PEP Widens World View for Woods Hole Students, Scientists and the Larger Community
The village of Woods Hole is a very small place known worldwide as a leading center for marine, biomedical and environmental sciences research and education. Although researchers from around the world come to work at or visit the science institutions here, the local science community is widening its reach to attract a more diverse group of students, scientists and employees and become a more welcoming and inclusive community.
In 2004 the leaders of the six Woods Hole science institutions - the Marine Biological Laboratory (MBL), NOAA’s National Marine Fisheries Service (NOAA Fisheries), the Sea Education Association (SEA), the U. S. Geological Survey (USGS), the Woods Hole Oceanographic Institution (WHOI), and the Woods Hole Research Center (WHRC) – formed a consortium and together committed to attract and retain a more diverse workforce, one that reflected the changing demographics of the nation and the international community. The Woods Hole Diversity Initiative was born. The leaders also signed a Memorandum of Understanding, which they reaffirmed in 2012, to create “pathways of opportunity” for members of traditionally underrepresented groups.
One of these pathways in science and education is the Woods Hole Partnership Education Program (PEP), a summer internship program aimed at college juniors and seniors who have had some course work in marine and/or environmental sciences. Cohorts of 15 or 16 students participate in a four-week course focused on global climate change, and then the students spend six-to-eight weeks on individual research projects, culminating in a public presentation of their research results. The 2014 course began May 30 and ended with the research presentations on August 9. Students earn four college credits from the program’s academic partner, the University of Maryland Eastern Shore.
Many of the PEP students never heard of Woods Hole before their internship. Most learn about PEP through college faculty members or academic advisors, online through searches for summer internships, or by word of mouth and networking. The program provides housing, a food allowance, a stipend, and much more.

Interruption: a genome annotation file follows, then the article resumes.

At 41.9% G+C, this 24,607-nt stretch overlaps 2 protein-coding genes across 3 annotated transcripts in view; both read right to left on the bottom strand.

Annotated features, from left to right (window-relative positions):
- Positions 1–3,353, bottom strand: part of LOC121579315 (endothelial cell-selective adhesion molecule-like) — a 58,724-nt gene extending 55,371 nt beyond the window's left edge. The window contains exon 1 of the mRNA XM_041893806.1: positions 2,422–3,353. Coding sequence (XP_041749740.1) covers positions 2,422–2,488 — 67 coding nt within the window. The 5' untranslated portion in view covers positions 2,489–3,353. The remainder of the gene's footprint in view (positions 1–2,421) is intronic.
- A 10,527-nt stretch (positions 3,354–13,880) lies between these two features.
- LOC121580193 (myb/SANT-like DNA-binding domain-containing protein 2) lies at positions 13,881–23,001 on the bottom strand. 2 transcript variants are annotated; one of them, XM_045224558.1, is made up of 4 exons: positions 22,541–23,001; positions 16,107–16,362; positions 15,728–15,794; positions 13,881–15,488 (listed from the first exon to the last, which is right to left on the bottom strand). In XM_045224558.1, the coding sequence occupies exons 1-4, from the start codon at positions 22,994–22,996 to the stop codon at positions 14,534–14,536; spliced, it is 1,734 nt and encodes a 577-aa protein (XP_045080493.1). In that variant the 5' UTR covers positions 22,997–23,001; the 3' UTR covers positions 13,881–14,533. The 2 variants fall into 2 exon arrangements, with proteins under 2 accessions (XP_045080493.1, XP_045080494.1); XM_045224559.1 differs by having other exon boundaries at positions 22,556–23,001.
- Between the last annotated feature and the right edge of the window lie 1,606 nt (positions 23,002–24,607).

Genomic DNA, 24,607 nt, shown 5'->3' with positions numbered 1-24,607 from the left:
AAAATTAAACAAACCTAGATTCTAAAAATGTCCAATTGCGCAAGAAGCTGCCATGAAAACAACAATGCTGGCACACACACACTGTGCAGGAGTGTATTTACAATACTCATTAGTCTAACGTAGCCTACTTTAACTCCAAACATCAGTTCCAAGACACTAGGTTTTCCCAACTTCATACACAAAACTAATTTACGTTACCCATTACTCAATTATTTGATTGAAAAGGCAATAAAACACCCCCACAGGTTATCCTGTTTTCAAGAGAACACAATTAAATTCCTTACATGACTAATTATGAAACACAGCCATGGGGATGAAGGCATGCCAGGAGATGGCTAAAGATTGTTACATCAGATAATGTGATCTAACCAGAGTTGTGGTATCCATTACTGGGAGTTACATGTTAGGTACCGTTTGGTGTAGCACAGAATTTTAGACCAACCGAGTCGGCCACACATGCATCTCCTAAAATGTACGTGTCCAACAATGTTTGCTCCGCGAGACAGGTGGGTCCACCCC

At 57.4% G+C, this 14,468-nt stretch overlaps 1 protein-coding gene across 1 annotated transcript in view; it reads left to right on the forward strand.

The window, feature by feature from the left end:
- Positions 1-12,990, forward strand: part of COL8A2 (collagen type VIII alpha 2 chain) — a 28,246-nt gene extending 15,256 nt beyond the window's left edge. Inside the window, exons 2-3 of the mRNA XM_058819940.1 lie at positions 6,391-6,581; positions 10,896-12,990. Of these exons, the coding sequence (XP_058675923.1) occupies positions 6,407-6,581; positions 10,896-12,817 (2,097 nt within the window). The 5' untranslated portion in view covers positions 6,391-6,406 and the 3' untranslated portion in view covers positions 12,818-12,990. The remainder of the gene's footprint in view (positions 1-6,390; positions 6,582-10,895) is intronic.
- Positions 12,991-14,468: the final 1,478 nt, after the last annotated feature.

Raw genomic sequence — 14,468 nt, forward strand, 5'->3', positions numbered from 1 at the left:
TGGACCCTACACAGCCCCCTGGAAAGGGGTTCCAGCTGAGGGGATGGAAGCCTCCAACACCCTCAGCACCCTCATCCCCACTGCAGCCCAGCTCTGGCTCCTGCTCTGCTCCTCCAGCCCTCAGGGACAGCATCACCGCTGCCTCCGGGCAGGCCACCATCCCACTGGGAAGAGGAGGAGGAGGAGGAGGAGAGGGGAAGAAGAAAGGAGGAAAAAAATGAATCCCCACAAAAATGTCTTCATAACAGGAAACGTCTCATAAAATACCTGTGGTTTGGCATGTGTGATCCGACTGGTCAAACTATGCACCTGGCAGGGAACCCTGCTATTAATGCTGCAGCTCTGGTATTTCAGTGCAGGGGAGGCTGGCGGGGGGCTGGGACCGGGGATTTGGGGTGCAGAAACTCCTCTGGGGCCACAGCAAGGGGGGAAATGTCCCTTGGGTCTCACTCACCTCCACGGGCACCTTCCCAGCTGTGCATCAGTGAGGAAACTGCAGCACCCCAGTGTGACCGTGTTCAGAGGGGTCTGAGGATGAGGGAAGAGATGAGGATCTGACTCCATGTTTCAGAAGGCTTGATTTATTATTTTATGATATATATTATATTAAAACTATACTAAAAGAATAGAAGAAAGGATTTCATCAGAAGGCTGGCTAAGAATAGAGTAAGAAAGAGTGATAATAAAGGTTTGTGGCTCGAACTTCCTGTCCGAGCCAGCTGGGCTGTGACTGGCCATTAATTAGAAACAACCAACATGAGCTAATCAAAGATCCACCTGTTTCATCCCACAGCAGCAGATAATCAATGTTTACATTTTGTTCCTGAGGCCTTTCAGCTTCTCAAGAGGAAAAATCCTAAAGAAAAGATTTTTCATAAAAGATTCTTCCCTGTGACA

The world outside Woods Hole
Olamide Olawoyin is one of the 15 PEP students in the 2014 class. A junior with a double major in biology and chemistry at Philander Smith College in Little Rock, Arkansas, she took the advice of her advisor and applied, not planning to attend if accepted because she wants to be a physician, not an environmental scientist. But she was accepted, and is glad she came.
Olawoyin worked with MBL scientist Jim Tang on a research project examining the effects of nitrogen addition to salt marshes, and how soil properties of salt marsh change over time. The field work was a new experience for Olawoyin, who is interested in how changes in environmental conditions affect human health. She says PEP “has been a journey to self discovery. I’m more open to trying different things now. Interacting with various researchers and students from all over has made me understand that there is no formula to get where I want to be.”
Dion Kucera learned about PEP through his advisor and from fellow Humboldt State University students who had participated in past programs. A May 2014 environmental science graduate, Kucera was familiar with the PEP course content but not with his summer research project. With USGS research mentors Rob Thieler and Emily Himmelstoss, he developed and conducted usability tests to improve web content delivery of U.S. Geological Survey (USGS) coastal hazards science to the public. His tests will ultimately guide future portal developments to make them more user friendly.
“I didn’t know anything about usability testing, or that there was even published literature on it. It was totally new to me.” Shortly after the internship ended, Kucera began graduate school at Indiana University, where he is pursuing double master degrees in environmental science and geography, with plans to be an environmental scientist.
Alexandra Padilla had many new experiences this summer, including living with roommates for the first time, and learning about the different areas of ocean science. “I never fully understood how interdisciplinary ocean science is until this experience.” Padilla, a senior mechanical engineering major at the University of Puerto Rico, Mayaguez, plans to attend graduate school in ocean engineering with a focus on acoustics.
Padilla’s summer research project with mentor Anna Michel in the Woods Hole Oceanographic Institution’s Applied Ocean Physics and Engineering Department used Laser-Induced Breakdown Spectroscopy (LIBS) to verify possible heavy metal contaminants in ocean sediments in New Bedford Harbor. “Because I come from an engineering background, almost all of the course components were unfamiliar to me, except for physical oceanography which I had taken a class on,” Padilla said. “It has been a great learning experience.”
Luis Anthony Ortiz spent the summer of 2013 in Alaska conducting migratory bird research. This summer he studied black sea bass spawning behavior with Gary Shepherd at the Northeast Fisheries Science Center’s Woods Hole Laboratory. Ortiz hopes to be a wildlife biologist and work on protected species. Although his focus has been on terrestrial wildlife, he says working with fish was a new and rewarding experience.